My two favorite, non-curriculum ways to learn about science are with field guides and biographies. Field guides are a great way to introduce children to the wonders of God’s creation, and they teach them how to look up what they want to know. Biographies of famous scientists give children the full story of what led these men and women to discover and invent things that are normal in our everyday lives. (And biographies are historic – – bonus!)
With these two categories of books, you can follow more rabbit trails by exploring just one of thousands of avenues: trees, animals, insects, astronomy, chemistry, physics, water, human anatomy, medicine, flying, and so much more.
Read the books, explore the illustrations, and definitely spend a lot of time outdoors. Use Charlotte Mason’s nature journal ideas. Collect specimens. Plant seeds. Learn the constellations. Fly a kite. You get the idea. Let every book give you a list of further ideas for study.
While you’re perusing the library, check out books with science experiments. There are a wide range of options available, from easy elementary experiments to high-school worthy labs. We used to use a simple library book and do one experiment per day. My kids loved it, they asked lots of questions, and it led to further reading and research!
When your kids read a biography of a famous scientist, add the scientist’s name to your history timeline, and put a pin on the map where they lived and worked.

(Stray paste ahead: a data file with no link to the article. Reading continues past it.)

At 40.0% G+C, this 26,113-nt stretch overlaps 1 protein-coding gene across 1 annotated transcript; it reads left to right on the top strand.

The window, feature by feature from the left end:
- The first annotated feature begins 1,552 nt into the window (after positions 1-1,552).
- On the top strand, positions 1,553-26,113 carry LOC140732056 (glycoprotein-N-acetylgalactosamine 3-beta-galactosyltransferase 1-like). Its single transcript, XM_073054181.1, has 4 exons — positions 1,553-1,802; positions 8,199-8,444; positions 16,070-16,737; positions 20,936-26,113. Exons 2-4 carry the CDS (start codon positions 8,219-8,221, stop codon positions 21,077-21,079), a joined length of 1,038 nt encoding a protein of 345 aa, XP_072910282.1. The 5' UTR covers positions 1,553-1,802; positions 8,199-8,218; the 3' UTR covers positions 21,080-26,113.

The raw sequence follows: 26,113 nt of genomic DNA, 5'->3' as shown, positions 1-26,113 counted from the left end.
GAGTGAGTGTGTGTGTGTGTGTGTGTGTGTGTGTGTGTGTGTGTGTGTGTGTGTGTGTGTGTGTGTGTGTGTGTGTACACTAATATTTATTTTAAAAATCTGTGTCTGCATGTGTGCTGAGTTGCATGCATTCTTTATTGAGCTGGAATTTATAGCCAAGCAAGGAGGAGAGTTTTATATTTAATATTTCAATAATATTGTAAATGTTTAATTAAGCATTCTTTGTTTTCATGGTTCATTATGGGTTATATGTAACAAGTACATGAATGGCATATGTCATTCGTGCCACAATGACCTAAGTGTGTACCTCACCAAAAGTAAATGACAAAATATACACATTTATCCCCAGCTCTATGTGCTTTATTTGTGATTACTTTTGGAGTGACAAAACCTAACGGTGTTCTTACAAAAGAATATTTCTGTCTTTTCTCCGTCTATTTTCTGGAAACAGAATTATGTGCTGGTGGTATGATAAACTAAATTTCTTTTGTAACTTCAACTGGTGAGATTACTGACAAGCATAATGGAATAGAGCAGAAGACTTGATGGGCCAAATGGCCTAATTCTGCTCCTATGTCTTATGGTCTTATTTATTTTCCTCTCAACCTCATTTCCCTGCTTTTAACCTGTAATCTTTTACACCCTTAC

I have a few blog posts to share:
My favorite way to utilize great books for language arts is with copywork. Copywork is just like it sounds: copying something down on paper, and it’s an old-school method of education! By copying a sentence or a paragraph from books, your child is exposed to (and practices) spelling, sentence structure, vocabulary, whole language, and handwriting.
I recommend using all sorts of books for this purpose. Copy hymns, poetry, scripture, dialogue, stories, science, and more. Not only do they get the mechanics of language as outlined above, but your children will read and copy a variety of writing styles. As they copy, point out the proper use of capitalization, punctuation, and creative uses of words.
Teach the use of dictionary and thesaurus by looking up new and strange words. Have your child keep a notebook of these words with their meanings. Consider adding synonyms from the thesaurus to this notebook.
Have them rewrite a sentence or a paragraph in their own words from time to time. Practice narration and dictation (see Charlotte Mason again).
Read Why I Don’t Use a Spelling Curriculum
The Bible itself is the best Bible study, and is an easy, free homeschooling program. If you have a study Bible at home, explore all of its features. It will probably have an introduction, some timelines, explanations of each book, maps, and a concordance. Get to know your study Bible and use it with your children. Read the Bible, verse by verse, as a family. Memorize verses and chapters together.
Read my blog post: How to Teach the Bible to Your Children
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Read for Fun
Finally, don’t forget to read great books for fun. Read aloud as a family, and keep your children reading. Listen to audiobooks. Join your library’s summer reading program for prizes, or create one at your house! Encourage reading, and your children will never stop learning!
Check out my reading lists:
With access to a variety of books, some writing paper, and pencils, free homeschooling with excellence is within everyone’s grasp.